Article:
iron4
2005-Oct-01, 02:09 PM
I'm actually reading the book, and is better than I thought. I'm actually in a scifi mood, I've just ended reading "Between the strokes of night" (Amazing book, BTW)

Avatar28
2005-Oct-03, 11:26 PM
See, I actually liked the movie. Certainly it was better than I'd initially thought it was going to turn out. And because Adams DID have a hand it in and wrote most of the script, I can accept the changes that were made. I have only seen a bit of the TV series and haven't heard the radio series at all. Probably my favorite is still the book.

I was somewhat disappointed at not getting to see the RBBBoT in the movie (aside from an animation of it chasing the Vogon's grandmother).

Lianachan
2005-Oct-05, 10:42 AM
See, I actually liked the movie. Certainly it was better than I'd initially thought it was going to turn out. And because Adams DID have a hand it in and wrote most of the script, I can accept the changes that were made. I have only seen a bit of the TV series and haven't heard the radio series at all. Probably my favorite is still the book.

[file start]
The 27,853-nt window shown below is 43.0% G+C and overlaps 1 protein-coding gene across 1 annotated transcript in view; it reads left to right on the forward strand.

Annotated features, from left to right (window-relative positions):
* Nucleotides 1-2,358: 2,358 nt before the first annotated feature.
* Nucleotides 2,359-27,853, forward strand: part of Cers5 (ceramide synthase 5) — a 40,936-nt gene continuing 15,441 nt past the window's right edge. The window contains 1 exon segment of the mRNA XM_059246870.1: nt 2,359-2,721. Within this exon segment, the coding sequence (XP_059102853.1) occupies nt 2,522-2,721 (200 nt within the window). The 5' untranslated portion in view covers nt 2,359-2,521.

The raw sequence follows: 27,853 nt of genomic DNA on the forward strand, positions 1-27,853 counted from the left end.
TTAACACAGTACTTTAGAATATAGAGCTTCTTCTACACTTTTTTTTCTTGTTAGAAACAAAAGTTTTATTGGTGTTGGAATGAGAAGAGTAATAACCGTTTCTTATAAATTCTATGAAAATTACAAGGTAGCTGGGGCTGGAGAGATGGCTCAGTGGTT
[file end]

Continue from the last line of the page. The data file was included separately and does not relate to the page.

I was somewhat disappointed at not getting to see the RBBBoT in the movie (aside from an animation of it chasing the Vogon's grandmother).

A friend of mine, whose judgement on the merits of films I generally trust, informs me that he rather enjoyed HHGTTG. I may not assidiously eschew it for much longer, but watch it with the same attitude I adopted to watch the Lord Of The Rings films (ie treat the film as an original and stand alone project, as if the story had never been told on any media before).

Avatar28
2005-Oct-05, 07:08 PM